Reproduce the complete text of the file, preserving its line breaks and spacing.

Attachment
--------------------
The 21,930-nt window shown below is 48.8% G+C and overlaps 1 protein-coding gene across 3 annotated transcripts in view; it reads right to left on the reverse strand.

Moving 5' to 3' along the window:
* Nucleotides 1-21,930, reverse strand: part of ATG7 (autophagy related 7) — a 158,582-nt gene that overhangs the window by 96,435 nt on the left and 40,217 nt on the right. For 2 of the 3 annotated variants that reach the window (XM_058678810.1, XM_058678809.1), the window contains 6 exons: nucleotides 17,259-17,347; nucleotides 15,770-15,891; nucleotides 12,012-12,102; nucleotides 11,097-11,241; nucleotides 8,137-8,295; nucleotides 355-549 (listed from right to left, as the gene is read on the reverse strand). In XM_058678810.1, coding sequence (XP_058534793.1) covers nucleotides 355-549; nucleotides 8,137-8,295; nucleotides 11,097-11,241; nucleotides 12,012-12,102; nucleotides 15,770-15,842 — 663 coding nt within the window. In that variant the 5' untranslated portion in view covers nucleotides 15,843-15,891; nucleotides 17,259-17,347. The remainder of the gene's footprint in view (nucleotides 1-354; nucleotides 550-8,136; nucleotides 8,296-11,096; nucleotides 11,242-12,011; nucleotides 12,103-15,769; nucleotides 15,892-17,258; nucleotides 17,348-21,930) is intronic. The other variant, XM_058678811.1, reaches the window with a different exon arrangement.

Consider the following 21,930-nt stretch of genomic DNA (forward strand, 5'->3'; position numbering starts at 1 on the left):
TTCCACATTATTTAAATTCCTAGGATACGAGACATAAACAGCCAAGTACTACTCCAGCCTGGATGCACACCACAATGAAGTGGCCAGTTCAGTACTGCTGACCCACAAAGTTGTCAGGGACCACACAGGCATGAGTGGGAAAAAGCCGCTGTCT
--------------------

The 21,930-nt window shown below is 48.8% G+C and overlaps 1 protein-coding gene across 3 annotated transcripts in view; it reads right to left on the reverse strand.

Moving 5' to 3' along the window:
* Nucleotides 1-21,930, reverse strand: part of ATG7 (autophagy related 7) — a 158,582-nt gene that overhangs the window by 96,435 nt on the left and 40,217 nt on the right. For 2 of the 3 annotated variants that reach the window (XM_058678810.1, XM_058678809.1), the window contains 6 exons: nucleotides 17,259-17,347; nucleotides 15,770-15,891; nucleotides 12,012-12,102; nucleotides 11,097-11,241; nucleotides 8,137-8,295; nucleotides 355-549 (listed from right to left, as the gene is read on the reverse strand). In XM_058678810.1, coding sequence (XP_058534793.1) covers nucleotides 355-549; nucleotides 8,137-8,295; nucleotides 11,097-11,241; nucleotides 12,012-12,102; nucleotides 15,770-15,842 — 663 coding nt within the window. In that variant the 5' untranslated portion in view covers nucleotides 15,843-15,891; nucleotides 17,259-17,347. The remainder of the gene's footprint in view (nucleotides 1-354; nucleotides 550-8,136; nucleotides 8,296-11,096; nucleotides 11,242-12,011; nucleotides 12,103-15,769; nucleotides 15,892-17,258; nucleotides 17,348-21,930) is intronic. The other variant, XM_058678811.1, reaches the window with a different exon arrangement.

Consider the following 21,930-nt stretch of genomic DNA (forward strand, 5'->3'; position numbering starts at 1 on the left):
TTCCACATTATTTAAATTCCTAGGATACGAGACATAAACAGCCAAGTACTACTCCAGCCTGGATGCACACCACAATGAAGTGGCCAGTTCAGTACTGCTGACCCACAAAGTTGTCAGGGACCACACAGGCATGAGTGGGAAAAAGCCGCTGTCT